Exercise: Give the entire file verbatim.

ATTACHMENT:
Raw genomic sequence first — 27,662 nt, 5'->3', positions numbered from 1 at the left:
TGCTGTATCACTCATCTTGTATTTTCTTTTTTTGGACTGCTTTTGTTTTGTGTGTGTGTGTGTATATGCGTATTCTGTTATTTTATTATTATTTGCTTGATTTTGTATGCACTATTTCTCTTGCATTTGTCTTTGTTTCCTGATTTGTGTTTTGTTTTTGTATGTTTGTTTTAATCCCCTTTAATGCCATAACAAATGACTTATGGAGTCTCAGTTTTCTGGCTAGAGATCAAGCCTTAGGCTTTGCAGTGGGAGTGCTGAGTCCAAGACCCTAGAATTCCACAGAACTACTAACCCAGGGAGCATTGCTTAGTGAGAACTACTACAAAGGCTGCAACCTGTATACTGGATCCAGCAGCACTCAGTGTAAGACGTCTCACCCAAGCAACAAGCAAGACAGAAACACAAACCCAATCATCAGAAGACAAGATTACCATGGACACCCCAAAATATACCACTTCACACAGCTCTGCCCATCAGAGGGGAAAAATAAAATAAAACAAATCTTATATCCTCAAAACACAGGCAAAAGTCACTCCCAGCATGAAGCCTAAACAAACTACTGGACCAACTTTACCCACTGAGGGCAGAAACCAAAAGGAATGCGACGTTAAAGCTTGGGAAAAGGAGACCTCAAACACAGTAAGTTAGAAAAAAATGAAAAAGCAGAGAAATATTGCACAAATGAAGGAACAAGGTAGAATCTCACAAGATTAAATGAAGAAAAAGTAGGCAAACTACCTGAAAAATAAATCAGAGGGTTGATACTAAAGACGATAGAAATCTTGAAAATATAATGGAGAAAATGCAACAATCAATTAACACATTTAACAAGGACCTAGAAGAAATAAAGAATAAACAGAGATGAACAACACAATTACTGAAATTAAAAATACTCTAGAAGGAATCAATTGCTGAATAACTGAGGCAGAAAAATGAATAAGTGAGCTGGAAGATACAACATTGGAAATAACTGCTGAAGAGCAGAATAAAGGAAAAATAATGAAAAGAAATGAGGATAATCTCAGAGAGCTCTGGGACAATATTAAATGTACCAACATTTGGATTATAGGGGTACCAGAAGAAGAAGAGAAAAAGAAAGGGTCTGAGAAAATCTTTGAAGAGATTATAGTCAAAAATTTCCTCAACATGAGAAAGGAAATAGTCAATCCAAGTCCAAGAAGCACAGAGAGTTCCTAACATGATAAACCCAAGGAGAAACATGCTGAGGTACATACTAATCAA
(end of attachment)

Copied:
Raw genomic sequence first — 27,662 nt, 5'->3', positions numbered from 1 at the left:
TGCTGTATCACTCATCTTGTATTTTCTTTTTTTGGACTGCTTTTGTTTTGTGTGTGTGTGTGTATATGCGTATTCTGTTATTTTATTATTATTTGCTTGATTTTGTATGCACTATTTCTCTTGCATTTGTCTTTGTTTCCTGATTTGTGTTTTGTTTTTGTATGTTTGTTTTAATCCCCTTTAATGCCATAACAAATGACTTATGGAGTCTCAGTTTTCTGGCTAGAGATCAAGCCTTAGGCTTTGCAGTGGGAGTGCTGAGTCCAAGACCCTAGAATTCCACAGAACTACTAACCCAGGGAGCATTGCTTAGTGAGAACTACTACAAAGGCTGCAACCTGTATACTGGATCCAGCAGCACTCAGTGTAAGACGTCTCACCCAAGCAACAAGCAAGACAGAAACACAAACCCAATCATCAGAAGACAAGATTACCATGGACACCCCAAAATATACCACTTCACACAGCTCTGCCCATCAGAGGGGAAAAATAAAATAAAACAAATCTTATATCCTCAAAACACAGGCAAAAGTCACTCCCAGCATGAAGCCTAAACAAACTACTGGACCAACTTTACCCACTGAGGGCAGAAACCAAAAGGAATGCGACGTTAAAGCTTGGGAAAAGGAGACCTCAAACACAGTAAGTTAGAAAAAAATGAAAAAGCAGAGAAATATTGCACAAATGAAGGAACAAGGTAGAATCTCACAAGATTAAATGAAGAAAAAGTAGGCAAACTACCTGAAAAATAAATCAGAGGGTTGATACTAAAGACGATAGAAATCTTGAAAATATAATGGAGAAAATGCAACAATCAATTAACACATTTAACAAGGACCTAGAAGAAATAAAGAATAAACAGAGATGAACAACACAATTACTGAAATTAAAAATACTCTAGAAGGAATCAATTGCTGAATAACTGAGGCAGAAAAATGAATAAGTGAGCTGGAAGATACAACATTGGAAATAACTGCTGAAGAGCAGAATAAAGGAAAAATAATGAAAAGAAATGAGGATAATCTCAGAGAGCTCTGGGACAATATTAAATGTACCAACATTTGGATTATAGGGGTACCAGAAGAAGAAGAGAAAAAGAAAGGGTCTGAGAAAATCTTTGAAGAGATTATAGTCAAAAATTTCCTCAACATGAGAAAGGAAATAGTCAATCCAAGTCCAAGAAGCACAGAGAGTTCCTAACATGATAAACCCAAGGAGAAACATGCTGAGGTACATACTAATCAA